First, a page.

The impression grows on us that the man of his age is neither Sir Robert Peel, nor Lord John Russell, or even Ibrahim Pasha, but Alexis Soyer.
Having instigated his expulsion from school, the Frenchman's precocious talents had made him head chef to a leading Paris restaurant at the age of only seventeen. Ruth Cowen goes on to tell us that during the 1830 July Revolution his resourcefulness prevented execution at the hands of the mob ransacking his employer's palace. With two colleagues already slaughtered, young Soyer – his singing voice always admired – leapt onto a table and burst into the Marseillaise. This led the rioters to hail him as their leader. Chef de cuisine to one of London's most eminent clubs, the Reform, he was instrumental in the unprecedented design of its kitchens and, as one of the greatest chefs of his generation, made its table renowned throughout Europe.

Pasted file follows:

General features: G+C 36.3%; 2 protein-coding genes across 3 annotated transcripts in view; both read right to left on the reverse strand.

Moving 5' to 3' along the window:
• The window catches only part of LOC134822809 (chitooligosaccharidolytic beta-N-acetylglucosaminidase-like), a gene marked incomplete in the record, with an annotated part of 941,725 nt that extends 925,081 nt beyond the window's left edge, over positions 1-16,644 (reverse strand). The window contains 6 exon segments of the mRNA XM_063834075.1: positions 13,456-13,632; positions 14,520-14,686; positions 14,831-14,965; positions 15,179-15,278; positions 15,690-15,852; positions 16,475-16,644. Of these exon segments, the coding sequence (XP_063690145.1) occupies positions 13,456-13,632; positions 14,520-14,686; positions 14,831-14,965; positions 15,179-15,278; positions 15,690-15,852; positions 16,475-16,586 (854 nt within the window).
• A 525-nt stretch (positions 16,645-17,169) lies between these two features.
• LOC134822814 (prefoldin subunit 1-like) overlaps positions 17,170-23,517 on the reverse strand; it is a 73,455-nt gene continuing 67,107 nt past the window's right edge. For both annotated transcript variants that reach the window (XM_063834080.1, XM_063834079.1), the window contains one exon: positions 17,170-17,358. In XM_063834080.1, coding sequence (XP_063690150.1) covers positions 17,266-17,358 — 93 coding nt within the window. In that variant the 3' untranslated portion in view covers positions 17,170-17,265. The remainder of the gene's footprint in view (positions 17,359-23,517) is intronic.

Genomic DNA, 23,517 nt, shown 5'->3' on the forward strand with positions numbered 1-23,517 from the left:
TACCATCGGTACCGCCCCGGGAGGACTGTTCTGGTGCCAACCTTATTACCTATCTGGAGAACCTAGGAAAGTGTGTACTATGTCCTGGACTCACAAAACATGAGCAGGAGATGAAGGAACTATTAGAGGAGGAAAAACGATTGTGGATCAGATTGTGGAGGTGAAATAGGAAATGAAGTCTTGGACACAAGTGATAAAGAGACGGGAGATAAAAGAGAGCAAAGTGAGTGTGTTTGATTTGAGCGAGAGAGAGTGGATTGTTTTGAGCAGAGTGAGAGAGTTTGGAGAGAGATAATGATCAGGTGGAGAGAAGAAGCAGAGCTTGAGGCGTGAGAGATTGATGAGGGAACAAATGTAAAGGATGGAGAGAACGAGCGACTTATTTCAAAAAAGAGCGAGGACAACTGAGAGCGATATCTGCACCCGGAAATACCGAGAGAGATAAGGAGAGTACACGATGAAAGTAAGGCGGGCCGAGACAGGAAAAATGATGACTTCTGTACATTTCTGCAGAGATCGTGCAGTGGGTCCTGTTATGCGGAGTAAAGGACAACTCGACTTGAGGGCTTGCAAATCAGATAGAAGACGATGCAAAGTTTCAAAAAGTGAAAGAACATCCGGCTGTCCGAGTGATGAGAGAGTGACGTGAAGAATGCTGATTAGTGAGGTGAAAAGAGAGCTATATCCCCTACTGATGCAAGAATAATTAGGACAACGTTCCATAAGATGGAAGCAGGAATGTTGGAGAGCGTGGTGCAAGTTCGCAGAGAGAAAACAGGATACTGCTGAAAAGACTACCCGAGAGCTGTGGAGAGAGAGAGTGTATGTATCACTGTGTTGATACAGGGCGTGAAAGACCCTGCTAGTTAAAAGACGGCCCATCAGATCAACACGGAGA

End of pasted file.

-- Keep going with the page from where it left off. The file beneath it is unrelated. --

Breathtakingly inventive, Soyer created and marketed foodstuffs and numerous kitchen gadgets, improved the gas cooker, designed a field stove for the army – still in use in the Falklands conflict 120 years later – and wrote several cookery books, selling over a quarter of a million copies. (Despite all this,